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  Reporting o…

November 29, 2011

Reporting on asylum seekers and refugees is a difficult task, yet extremely rewarding and an important exercise in journalism.  Every asylum seeker and refugee has a moving story to tell.  At times they can be heart warming tales of triumph, but more often than not it is a tale of unimaginable struggle and despair.  In this blog, I will reflect on a recent project in which I produced with a partner a radio feature on a Burmese refugee living in Canberra.  This blog will address my experiences in producing the story.  I will also examine the media’s role in reporting on asylum seeker and refugee issues and thirdly, I will address what I have learned not only from producing the story, but also from examining the ethical issues of reporting on asylum seekers and refugees.



What contact had you had with asylum seekers/refugees prior to commencing this project?


Before starting this project, I had had quite a lot of contact with refugees.  My mother and her family were immigrants from Norway who came to Australia in the 1960s to seek a better life.  Today, they could very well be classified as economic refugees.  My father is from Zimbabwe and is an active member in Canberra’s African community.  Growing up, I have regularly interacted with Southern Africans and other members of the African community in Canberra who are refugees who fled from their home countries for a variety of reasons, including economic, political and safety reasons.  My personal relationships meant that my involvement in Canberra’s refugee community was already substantial prior to this project, however I had never interacted with the community in the way that this project provided.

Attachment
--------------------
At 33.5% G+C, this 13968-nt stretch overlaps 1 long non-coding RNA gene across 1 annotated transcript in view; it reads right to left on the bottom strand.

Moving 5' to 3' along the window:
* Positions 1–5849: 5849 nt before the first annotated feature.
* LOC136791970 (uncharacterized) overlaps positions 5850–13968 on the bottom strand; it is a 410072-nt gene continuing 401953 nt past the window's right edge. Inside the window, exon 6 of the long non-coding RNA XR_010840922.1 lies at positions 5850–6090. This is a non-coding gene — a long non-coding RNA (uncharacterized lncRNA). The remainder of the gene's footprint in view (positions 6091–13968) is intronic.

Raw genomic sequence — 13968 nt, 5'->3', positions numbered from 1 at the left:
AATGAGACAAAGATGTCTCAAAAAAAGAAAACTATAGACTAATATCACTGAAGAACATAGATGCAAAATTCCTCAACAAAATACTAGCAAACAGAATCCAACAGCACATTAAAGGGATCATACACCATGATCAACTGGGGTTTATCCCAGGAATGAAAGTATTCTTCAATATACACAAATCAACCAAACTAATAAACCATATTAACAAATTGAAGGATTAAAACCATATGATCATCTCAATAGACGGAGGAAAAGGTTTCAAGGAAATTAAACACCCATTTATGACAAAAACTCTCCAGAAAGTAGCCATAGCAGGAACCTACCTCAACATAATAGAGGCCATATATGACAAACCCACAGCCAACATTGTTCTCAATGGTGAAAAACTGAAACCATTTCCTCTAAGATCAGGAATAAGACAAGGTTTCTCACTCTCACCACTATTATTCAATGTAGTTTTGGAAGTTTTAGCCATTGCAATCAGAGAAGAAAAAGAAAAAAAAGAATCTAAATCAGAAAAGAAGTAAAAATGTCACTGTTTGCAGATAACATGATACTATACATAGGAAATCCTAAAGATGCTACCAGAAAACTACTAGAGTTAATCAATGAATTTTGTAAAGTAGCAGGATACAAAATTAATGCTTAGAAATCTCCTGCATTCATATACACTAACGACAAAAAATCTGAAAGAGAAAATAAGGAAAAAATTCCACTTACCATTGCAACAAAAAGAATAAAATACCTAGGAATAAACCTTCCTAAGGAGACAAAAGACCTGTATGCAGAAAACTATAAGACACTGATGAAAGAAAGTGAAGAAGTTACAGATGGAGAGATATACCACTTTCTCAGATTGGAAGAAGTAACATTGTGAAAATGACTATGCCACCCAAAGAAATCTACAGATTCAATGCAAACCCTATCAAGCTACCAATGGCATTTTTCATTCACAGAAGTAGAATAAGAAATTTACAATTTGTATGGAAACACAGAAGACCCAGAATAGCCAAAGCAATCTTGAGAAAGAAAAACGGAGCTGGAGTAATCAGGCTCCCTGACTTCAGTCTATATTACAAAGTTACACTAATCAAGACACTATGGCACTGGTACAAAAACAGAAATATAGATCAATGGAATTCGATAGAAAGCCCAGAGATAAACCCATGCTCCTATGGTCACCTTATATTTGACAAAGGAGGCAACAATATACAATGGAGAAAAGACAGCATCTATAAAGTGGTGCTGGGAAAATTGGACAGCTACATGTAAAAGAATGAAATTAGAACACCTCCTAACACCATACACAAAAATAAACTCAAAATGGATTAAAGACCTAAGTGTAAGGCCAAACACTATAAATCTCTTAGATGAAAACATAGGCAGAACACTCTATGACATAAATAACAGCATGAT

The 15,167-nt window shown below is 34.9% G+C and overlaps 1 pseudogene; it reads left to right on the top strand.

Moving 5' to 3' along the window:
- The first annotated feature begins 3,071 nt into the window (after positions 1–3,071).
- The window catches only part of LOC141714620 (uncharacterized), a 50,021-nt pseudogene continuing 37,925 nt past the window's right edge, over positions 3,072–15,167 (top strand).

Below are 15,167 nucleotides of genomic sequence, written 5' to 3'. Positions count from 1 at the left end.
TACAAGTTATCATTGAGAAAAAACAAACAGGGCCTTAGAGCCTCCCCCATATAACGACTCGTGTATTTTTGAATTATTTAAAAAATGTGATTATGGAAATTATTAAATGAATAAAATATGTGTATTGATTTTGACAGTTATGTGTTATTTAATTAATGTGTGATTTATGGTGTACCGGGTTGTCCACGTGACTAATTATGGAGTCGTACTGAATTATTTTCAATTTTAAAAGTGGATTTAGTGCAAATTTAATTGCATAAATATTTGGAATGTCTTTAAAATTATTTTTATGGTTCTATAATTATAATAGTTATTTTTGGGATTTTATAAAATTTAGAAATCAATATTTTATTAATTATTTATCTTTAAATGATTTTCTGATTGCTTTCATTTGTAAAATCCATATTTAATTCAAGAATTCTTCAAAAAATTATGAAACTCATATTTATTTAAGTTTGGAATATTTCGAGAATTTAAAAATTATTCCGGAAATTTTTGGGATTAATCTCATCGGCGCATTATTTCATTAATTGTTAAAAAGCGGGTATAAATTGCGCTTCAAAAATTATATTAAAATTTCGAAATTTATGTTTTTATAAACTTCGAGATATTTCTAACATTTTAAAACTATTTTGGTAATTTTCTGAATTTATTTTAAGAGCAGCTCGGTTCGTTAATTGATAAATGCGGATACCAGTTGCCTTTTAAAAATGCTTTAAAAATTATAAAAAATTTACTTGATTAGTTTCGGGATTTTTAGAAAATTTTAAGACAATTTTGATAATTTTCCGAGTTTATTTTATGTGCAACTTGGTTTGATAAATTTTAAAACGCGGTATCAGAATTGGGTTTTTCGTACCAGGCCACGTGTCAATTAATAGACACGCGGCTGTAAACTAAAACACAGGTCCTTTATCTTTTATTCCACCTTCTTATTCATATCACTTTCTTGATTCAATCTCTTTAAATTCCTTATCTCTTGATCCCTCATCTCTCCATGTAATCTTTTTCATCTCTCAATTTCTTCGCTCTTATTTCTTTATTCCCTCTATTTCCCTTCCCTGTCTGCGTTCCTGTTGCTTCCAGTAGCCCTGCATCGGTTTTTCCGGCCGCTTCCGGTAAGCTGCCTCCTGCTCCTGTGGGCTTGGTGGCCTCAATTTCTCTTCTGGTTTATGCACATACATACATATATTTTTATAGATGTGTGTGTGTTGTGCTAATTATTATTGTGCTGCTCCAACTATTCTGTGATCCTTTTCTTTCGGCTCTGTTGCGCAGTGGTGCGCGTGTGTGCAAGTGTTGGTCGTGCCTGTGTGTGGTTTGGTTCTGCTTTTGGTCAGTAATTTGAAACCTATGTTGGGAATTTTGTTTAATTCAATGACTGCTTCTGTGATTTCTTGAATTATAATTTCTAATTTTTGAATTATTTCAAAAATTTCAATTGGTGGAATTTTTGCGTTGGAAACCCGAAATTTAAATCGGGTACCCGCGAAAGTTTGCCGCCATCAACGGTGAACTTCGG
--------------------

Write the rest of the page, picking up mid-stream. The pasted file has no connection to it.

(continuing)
What was your attitude to refugees/asylum seekers and policies pertaining to their management prior to commencing work on this project?

Having grown up with many friends who are refugees, I have always seen asylum seekers and refugees as people who are simply searching for a chance to live a better  life that is free from persecution and fear.  No one chooses where they are born, and if there is a chance to better someone’s life, then it is every human beings moral duty to try and make that happen.  In fact, under Article 14 of the 1948 Universal declaration of human rightsEveryone has the right to seek and to enjoy in other countries asylum from persecution”. (  This is why it frustrates me when I see things such as that “Australia stands alone in mandating the detention of all individuals entering the country without valid visas irrespective of whether or not they are seeking asylum. About 3500 asylum seekers, including 450 children, were held in detention in that country as of June, 2000.”Detention of asylum seek ers: assault on health,human rights, and social development. (Silove, Steel, Mollica, 2001)



What did you learn about asylum seeker/refugees during the course of the project?


Coming in to this project, I believed that I had an in depth knowledge of the global asylum seeker/refugee situation and the Australian Government’s policy position, due to having a keen interest in politics and the media.  However, working on this project has helped to consolidate my pre-existing thoughts about certain aspects of asylum seeker and refugee issues and provided the opportunity to analyse these issues from different viewpoints.  For instance, information I have picked up during the course of the project such as the fact that “Australia is involved in the practice of warehousing asylum seekers (including children and babies) in Indonesia, and that taxpayers’ money is being used to facilitate this practice, (Taylor, 2009) have further reinforced my views on Australia’s asylum seeker policies.  I value the progress I have made in developing my personal views and the opportunities provided to study various sources and case studies.

I have discovered that, to my surprise, there are many organisations in Canberra doing a great deal of meaningful work for resettled refugees in the region and that these organisations do not get the recognition they deserve.  Despite having met many refugees during my life in Canberra, I had never heard of the organisation that me and my partner were paired with, Canberra Refugee Support (CRS).   The role of CRS is to act as a conduit between resettled refugees and education and training facilities through a scholarship program, as well as to assist refugees to settle in to the community. Learning about such organisations has added greater depth to my understanding of life after being deemed a refugee by the Office of the United Nations High Commissioner for Refugees (UNHCR).